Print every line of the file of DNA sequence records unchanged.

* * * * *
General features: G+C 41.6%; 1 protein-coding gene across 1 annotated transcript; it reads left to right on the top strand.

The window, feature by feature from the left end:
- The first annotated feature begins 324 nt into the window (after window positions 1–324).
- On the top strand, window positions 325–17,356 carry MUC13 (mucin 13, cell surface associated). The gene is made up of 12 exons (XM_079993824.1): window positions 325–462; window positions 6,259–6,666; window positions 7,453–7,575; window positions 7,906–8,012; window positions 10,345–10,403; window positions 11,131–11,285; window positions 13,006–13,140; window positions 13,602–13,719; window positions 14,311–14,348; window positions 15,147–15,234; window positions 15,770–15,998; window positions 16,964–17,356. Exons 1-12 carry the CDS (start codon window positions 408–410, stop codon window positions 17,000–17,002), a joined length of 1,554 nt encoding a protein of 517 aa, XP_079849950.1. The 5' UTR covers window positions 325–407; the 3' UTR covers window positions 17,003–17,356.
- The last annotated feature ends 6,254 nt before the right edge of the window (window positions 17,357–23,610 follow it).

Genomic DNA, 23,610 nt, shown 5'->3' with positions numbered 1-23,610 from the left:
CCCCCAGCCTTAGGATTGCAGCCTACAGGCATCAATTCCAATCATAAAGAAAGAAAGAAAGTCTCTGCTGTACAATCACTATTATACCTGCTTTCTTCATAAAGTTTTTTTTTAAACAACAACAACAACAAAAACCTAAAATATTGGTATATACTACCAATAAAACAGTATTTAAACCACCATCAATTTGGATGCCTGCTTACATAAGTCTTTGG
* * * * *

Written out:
General features: G+C 41.6%; 1 protein-coding gene across 1 annotated transcript; it reads left to right on the top strand.

The window, feature by feature from the left end:
- The first annotated feature begins 324 nt into the window (after window positions 1–324).
- On the top strand, window positions 325–17,356 carry MUC13 (mucin 13, cell surface associated). The gene is made up of 12 exons (XM_079993824.1): window positions 325–462; window positions 6,259–6,666; window positions 7,453–7,575; window positions 7,906–8,012; window positions 10,345–10,403; window positions 11,131–11,285; window positions 13,006–13,140; window positions 13,602–13,719; window positions 14,311–14,348; window positions 15,147–15,234; window positions 15,770–15,998; window positions 16,964–17,356. Exons 1-12 carry the CDS (start codon window positions 408–410, stop codon window positions 17,000–17,002), a joined length of 1,554 nt encoding a protein of 517 aa, XP_079849950.1. The 5' UTR covers window positions 325–407; the 3' UTR covers window positions 17,003–17,356.
- The last annotated feature ends 6,254 nt before the right edge of the window (window positions 17,357–23,610 follow it).

Genomic DNA, 23,610 nt, shown 5'->3' with positions numbered 1-23,610 from the left:
CCCCCAGCCTTAGGATTGCAGCCTACAGGCATCAATTCCAATCATAAAGAAAGAAAGAAAGTCTCTGCTGTACAATCACTATTATACCTGCTTTCTTCATAAAGTTTTTTTTTAAACAACAACAACAACAAAAACCTAAAATATTGGTATATACTACCAATAAAACAGTATTTAAACCACCATCAATTTGGATGCCTGCTTACATAAGTCTTTGG